The Maui hate crime case sheds light on Hawaii’s racial complexities

HONOLULU (AP) — In a case reflecting Hawaii’s nuanced and complicated relationship with race, two native Hawaiian men are scheduled to face federal hate crime charges Thursday in the brutal caning of a white man who attempted to enter their remote, traditional area to draw fishing village.

A jury convicted Kaulana Alo-Kaonohi and Levi Aki Jr. in November when they realized they were motivated by Christopher Kunzelman’s race as they punched, kicked and shoveled him in 2014. His injuries included a concussion, two broken ribs, and head trauma.

Local attorneys believe this is the first time the US has prosecuted native Hawaiians for hate crimes. The unique case highlights the struggles between native Hawaiians who insist that their culture not be wiped out and people who move to Hawaii without knowing or considering its history and racial dynamics.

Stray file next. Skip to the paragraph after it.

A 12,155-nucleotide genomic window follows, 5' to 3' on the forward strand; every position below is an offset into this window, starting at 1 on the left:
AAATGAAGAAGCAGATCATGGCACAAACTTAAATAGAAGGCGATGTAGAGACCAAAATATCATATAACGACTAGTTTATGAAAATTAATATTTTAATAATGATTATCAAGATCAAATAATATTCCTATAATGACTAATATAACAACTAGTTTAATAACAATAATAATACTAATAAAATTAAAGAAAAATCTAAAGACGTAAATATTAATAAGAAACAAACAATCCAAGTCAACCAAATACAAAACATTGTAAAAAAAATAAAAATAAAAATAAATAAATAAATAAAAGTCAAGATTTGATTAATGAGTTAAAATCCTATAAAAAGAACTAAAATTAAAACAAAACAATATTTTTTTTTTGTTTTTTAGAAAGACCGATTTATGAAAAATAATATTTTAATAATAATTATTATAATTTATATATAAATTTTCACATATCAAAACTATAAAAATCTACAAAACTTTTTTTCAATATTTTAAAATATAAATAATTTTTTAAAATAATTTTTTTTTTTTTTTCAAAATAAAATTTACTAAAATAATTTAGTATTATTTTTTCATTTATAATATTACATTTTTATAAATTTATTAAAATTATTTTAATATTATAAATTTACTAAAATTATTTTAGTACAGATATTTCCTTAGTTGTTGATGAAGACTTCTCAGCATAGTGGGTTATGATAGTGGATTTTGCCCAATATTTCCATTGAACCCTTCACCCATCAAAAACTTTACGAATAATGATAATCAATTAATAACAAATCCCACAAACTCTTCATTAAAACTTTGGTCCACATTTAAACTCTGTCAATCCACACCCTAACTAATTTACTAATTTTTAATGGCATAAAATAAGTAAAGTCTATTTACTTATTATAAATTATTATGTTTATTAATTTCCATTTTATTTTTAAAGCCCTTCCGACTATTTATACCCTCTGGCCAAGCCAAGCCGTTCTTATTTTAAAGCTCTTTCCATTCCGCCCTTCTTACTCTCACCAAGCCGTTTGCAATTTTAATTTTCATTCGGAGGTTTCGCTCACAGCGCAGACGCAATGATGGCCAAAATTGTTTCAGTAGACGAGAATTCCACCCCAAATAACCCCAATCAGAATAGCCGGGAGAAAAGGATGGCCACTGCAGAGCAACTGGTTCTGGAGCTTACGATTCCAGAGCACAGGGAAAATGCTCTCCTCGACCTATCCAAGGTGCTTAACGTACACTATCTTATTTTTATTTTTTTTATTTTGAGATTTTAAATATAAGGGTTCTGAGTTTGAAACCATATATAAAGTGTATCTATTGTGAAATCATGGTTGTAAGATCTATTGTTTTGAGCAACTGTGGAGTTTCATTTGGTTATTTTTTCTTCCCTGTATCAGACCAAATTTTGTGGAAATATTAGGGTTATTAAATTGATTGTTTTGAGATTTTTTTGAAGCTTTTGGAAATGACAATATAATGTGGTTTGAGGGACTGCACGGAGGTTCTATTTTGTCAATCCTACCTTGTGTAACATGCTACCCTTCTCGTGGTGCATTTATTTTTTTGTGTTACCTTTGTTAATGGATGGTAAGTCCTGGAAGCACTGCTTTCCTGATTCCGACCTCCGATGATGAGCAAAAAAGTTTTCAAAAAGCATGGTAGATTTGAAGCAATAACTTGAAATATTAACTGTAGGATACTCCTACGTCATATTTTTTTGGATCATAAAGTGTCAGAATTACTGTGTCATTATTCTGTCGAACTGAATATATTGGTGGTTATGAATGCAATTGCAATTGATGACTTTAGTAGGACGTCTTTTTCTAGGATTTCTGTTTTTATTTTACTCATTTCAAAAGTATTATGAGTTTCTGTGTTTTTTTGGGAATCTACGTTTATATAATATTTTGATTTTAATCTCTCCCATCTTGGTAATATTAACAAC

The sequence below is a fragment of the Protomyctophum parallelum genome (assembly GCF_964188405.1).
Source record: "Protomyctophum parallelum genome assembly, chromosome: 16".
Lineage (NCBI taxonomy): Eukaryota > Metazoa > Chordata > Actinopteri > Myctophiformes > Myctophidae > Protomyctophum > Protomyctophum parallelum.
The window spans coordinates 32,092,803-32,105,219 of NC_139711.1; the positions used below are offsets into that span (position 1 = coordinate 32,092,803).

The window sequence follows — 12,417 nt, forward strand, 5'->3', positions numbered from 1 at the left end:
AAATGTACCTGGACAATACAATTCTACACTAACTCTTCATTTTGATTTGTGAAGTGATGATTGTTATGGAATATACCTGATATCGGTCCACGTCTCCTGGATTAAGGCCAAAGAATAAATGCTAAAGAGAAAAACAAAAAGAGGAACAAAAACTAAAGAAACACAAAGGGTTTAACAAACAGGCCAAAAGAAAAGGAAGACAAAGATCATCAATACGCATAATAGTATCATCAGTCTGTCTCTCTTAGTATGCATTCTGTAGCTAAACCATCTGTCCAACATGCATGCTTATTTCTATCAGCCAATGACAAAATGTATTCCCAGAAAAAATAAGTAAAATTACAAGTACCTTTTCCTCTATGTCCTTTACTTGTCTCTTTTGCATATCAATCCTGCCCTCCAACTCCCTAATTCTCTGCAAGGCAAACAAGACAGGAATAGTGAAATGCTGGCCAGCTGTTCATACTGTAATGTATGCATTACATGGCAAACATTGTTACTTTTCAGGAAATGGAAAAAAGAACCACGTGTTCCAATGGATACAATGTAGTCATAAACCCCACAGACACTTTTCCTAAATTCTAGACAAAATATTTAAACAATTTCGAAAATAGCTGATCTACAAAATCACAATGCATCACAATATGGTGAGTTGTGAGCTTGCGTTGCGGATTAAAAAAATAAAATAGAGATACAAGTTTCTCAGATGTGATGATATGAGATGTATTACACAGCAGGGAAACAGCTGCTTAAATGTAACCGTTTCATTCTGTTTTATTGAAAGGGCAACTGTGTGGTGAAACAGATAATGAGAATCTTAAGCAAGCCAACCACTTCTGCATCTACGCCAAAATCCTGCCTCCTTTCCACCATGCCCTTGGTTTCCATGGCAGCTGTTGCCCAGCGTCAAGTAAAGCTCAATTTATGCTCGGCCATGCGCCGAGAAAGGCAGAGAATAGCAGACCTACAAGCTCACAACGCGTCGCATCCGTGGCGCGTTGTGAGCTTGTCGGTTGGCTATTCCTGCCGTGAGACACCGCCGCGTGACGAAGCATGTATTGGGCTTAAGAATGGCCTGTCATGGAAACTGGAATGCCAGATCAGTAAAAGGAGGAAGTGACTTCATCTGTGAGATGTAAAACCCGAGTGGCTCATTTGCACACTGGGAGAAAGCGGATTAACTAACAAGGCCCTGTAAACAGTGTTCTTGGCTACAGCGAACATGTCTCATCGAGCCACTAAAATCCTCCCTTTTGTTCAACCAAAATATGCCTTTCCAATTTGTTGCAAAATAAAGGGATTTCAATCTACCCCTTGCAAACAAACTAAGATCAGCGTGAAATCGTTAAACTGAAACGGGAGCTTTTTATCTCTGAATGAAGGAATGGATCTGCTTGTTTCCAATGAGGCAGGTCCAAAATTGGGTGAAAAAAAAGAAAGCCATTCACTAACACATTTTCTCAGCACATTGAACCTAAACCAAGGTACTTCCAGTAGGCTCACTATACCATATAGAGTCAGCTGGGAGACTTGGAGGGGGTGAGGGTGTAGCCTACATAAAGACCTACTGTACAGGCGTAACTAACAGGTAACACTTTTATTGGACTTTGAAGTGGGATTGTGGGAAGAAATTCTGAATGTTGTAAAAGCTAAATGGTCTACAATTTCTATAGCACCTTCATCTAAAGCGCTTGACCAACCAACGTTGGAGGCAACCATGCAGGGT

Tensions began around a run-down oceanfront home in Kahakuloa, a small village off a narrow road with hairpin bends and expansive ocean views at the end of a valley on Maui, an island known for luxurious resorts.

Alo-Kaonohi grew up in the village and “hunted, fished, farmed, lived off the land,” he wrote in a letter to US District Judge J. Michael Seabright. “To make some money, I sold roadside coconuts, mangoes, flowers and bananas to tourists who were passing through to see the beautiful scenery of Kahakuloa.”

Kunzelman and his wife bought the house invisibly for $175,000 because she wanted to leave Scottsdale, Arizona to live near the ocean after she was diagnosed with multiple sclerosis.